Background: Familial chylomicronemia syndrome (FCS) is a rare autosomal recessive disorder with loss of function mutations of lipoprotein lipase resulting in hypertriglyceridemia and accumulation of chylomicrons in plasma, often leading to acute pancreatitis. The mainstay of treatment is a specialized very-low-fat diet. Even adhering to the diet, some patients may experience high triglycerides and pancreatitis. There currently are no comprehensive dietary guidelines.
Objective: To report best practices and develop comprehensive dietary guidelines for nutrition therapy in patients with FCS.
Methods: Registered dietitian nutritionists (RDNs) convened to develop this report based on experience treating patients with FCS and a review of current literature on the topic. One author provided a patient perspective of living with FCS.
Results: This report provides guidelines and rationales for nutrition therapy associated with FCS across the life span. The top global guidelines are to (1) limit fat to <15 to 20 g per day (<10%-15% of total daily energy intake); (2) meet recommendations for essential fatty acids: α-linolenic acid and linoleic acid; (3) choose complex carbohydrate foods while limiting simple and refined carbohydrate foods; (4) supplement with fat-soluble vitamins, minerals, and medium-chain triglyceride oil, as needed; (5) adjust calories for weight management. Recommended foods include vegetables, whole grains, legumes, lean protein foods, fruits in limited amounts, and fat-free milk products without added sugars. Foods to avoid include alcohol and products high in sugar.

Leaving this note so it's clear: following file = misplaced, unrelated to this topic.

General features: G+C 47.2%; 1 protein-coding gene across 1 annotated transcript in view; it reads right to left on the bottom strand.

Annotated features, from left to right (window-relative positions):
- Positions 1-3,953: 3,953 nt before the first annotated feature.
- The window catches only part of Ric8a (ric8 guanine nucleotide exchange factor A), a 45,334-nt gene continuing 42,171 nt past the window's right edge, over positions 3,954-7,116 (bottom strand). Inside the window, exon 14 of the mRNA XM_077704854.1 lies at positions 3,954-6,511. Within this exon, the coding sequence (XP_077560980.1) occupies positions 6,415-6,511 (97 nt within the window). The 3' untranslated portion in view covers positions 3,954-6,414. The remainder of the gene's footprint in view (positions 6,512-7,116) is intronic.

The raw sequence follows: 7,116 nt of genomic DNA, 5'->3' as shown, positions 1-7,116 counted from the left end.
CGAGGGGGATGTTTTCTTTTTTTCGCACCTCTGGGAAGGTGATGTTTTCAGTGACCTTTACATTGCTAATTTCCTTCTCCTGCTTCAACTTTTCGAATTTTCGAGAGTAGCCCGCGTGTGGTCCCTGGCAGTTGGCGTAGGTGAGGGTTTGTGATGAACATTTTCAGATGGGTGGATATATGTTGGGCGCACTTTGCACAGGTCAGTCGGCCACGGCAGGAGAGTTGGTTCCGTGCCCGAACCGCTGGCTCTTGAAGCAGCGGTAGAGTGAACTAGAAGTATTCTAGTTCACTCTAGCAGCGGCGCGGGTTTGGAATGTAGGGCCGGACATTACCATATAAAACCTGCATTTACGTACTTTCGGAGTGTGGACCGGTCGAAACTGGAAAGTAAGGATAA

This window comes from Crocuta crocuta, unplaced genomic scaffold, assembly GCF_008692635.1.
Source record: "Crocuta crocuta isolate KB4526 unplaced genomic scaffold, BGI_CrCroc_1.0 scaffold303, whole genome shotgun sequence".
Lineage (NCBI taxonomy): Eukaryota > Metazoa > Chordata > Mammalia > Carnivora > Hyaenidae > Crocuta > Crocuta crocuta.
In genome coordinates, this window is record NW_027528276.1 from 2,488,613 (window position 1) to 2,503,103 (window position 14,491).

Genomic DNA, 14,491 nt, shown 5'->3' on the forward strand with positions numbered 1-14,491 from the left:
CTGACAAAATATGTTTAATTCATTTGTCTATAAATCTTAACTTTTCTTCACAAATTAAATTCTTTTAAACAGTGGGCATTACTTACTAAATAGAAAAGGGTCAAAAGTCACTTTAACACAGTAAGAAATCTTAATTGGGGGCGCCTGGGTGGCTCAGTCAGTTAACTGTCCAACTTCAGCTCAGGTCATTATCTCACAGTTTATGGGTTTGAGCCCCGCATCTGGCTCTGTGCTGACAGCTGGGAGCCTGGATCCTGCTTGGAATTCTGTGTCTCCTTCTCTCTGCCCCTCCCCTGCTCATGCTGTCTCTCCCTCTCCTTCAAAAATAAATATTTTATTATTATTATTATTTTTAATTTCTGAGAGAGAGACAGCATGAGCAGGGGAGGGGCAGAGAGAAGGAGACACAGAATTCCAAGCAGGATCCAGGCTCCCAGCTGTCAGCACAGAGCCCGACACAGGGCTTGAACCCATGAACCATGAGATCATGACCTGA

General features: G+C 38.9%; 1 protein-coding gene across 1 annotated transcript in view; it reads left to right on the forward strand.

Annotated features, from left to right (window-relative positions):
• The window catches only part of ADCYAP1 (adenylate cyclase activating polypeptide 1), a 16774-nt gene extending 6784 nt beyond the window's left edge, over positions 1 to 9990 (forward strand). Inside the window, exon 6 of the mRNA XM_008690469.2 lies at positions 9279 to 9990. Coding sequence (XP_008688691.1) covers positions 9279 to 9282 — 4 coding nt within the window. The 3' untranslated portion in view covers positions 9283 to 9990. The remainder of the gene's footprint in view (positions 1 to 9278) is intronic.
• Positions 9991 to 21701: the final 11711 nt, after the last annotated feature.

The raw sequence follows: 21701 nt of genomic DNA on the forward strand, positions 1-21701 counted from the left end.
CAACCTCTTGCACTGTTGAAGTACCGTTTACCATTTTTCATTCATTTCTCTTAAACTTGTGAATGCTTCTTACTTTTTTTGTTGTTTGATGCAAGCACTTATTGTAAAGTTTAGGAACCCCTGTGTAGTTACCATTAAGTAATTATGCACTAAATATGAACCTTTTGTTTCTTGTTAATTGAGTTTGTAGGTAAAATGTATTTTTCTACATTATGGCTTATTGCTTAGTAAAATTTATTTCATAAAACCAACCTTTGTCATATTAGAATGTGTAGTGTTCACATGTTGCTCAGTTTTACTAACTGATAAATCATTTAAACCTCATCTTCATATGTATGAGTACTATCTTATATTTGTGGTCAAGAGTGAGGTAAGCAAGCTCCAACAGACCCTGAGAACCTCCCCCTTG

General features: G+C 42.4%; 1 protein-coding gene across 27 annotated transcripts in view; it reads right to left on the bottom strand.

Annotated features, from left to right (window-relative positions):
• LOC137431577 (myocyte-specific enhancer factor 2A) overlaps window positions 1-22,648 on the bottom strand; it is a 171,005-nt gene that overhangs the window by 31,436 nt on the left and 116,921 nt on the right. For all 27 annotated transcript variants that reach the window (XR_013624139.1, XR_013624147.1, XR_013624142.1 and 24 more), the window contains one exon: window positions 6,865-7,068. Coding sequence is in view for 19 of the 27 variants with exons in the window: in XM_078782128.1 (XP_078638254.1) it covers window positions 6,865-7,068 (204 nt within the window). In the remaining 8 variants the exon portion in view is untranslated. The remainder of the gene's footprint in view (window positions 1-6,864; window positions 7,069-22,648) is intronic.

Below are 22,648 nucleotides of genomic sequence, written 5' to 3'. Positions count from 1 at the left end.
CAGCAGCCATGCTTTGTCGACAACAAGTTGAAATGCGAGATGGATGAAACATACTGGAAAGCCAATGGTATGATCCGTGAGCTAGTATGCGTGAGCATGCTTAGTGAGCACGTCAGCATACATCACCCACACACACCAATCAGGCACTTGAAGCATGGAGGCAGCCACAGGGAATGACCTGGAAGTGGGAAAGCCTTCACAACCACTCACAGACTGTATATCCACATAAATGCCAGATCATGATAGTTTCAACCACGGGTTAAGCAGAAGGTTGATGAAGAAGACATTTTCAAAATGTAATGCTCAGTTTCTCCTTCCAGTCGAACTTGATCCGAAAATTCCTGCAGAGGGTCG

Conclusions: These patient-centered nutrition guidelines provide guidance to help patients adhere to the recommended diet and optimize nutritional needs.
Keywords: Chylomicronemia; Dietary recommendations; Familial chylomicronemia syndrome (FCS); Hyperlipoproteinemia; Hypertriglyceridemia; Lipoprotein lipase deficiency; Low-fat diet; Pancreatitis; Pediatrics; Type 1 hyperlipoproteinemia.
Copyright © 2018 National Lipid Association. Published by Elsevier Inc. All rights reserved.